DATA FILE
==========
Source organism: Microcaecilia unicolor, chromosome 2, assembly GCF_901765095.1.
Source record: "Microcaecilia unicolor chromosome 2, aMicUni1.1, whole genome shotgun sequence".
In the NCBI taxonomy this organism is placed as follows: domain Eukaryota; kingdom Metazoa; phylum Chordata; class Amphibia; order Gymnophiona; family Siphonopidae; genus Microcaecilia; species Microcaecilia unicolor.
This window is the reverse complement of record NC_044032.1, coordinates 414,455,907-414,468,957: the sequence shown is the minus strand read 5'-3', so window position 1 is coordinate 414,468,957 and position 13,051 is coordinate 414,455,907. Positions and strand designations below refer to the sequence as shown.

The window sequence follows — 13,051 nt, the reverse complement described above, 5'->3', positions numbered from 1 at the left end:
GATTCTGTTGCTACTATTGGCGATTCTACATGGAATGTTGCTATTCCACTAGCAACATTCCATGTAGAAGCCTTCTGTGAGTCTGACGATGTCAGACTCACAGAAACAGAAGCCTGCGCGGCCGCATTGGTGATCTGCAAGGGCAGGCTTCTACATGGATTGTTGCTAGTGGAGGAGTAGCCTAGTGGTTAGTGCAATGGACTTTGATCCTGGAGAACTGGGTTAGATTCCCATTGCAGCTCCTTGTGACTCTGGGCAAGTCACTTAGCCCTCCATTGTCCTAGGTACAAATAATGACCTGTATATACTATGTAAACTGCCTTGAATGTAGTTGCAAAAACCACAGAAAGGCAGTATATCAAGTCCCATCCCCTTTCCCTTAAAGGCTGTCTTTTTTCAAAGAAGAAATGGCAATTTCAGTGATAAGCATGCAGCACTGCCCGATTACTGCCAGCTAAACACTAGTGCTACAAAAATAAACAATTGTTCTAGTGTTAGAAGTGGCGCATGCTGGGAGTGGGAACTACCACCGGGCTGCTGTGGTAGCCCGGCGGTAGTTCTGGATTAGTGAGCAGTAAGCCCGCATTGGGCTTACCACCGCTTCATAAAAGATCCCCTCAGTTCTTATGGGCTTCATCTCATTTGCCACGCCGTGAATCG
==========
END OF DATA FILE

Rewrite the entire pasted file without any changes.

Source organism: Microcaecilia unicolor, chromosome 2, assembly GCF_901765095.1.
Source record: "Microcaecilia unicolor chromosome 2, aMicUni1.1, whole genome shotgun sequence".
In the NCBI taxonomy this organism is placed as follows: domain Eukaryota; kingdom Metazoa; phylum Chordata; class Amphibia; order Gymnophiona; family Siphonopidae; genus Microcaecilia; species Microcaecilia unicolor.
This window is the reverse complement of record NC_044032.1, coordinates 414,455,907-414,468,957: the sequence shown is the minus strand read 5'-3', so window position 1 is coordinate 414,468,957 and position 13,051 is coordinate 414,455,907. Positions and strand designations below refer to the sequence as shown.

The window sequence follows — 13,051 nt, the reverse complement described above, 5'->3', positions numbered from 1 at the left end:
GATTCTGTTGCTACTATTGGCGATTCTACATGGAATGTTGCTATTCCACTAGCAACATTCCATGTAGAAGCCTTCTGTGAGTCTGACGATGTCAGACTCACAGAAACAGAAGCCTGCGCGGCCGCATTGGTGATCTGCAAGGGCAGGCTTCTACATGGATTGTTGCTAGTGGAGGAGTAGCCTAGTGGTTAGTGCAATGGACTTTGATCCTGGAGAACTGGGTTAGATTCCCATTGCAGCTCCTTGTGACTCTGGGCAAGTCACTTAGCCCTCCATTGTCCTAGGTACAAATAATGACCTGTATATACTATGTAAACTGCCTTGAATGTAGTTGCAAAAACCACAGAAAGGCAGTATATCAAGTCCCATCCCCTTTCCCTTAAAGGCTGTCTTTTTTCAAAGAAGAAATGGCAATTTCAGTGATAAGCATGCAGCACTGCCCGATTACTGCCAGCTAAACACTAGTGCTACAAAAATAAACAATTGTTCTAGTGTTAGAAGTGGCGCATGCTGGGAGTGGGAACTACCACCGGGCTGCTGTGGTAGCCCGGCGGTAGTTCTGGATTAGTGAGCAGTAAGCCCGCATTGGGCTTACCACCGCTTCATAAAAGATCCCCTCAGTTCTTATGGGCTTCATCTCATTTGCCACGCCGTGAATCG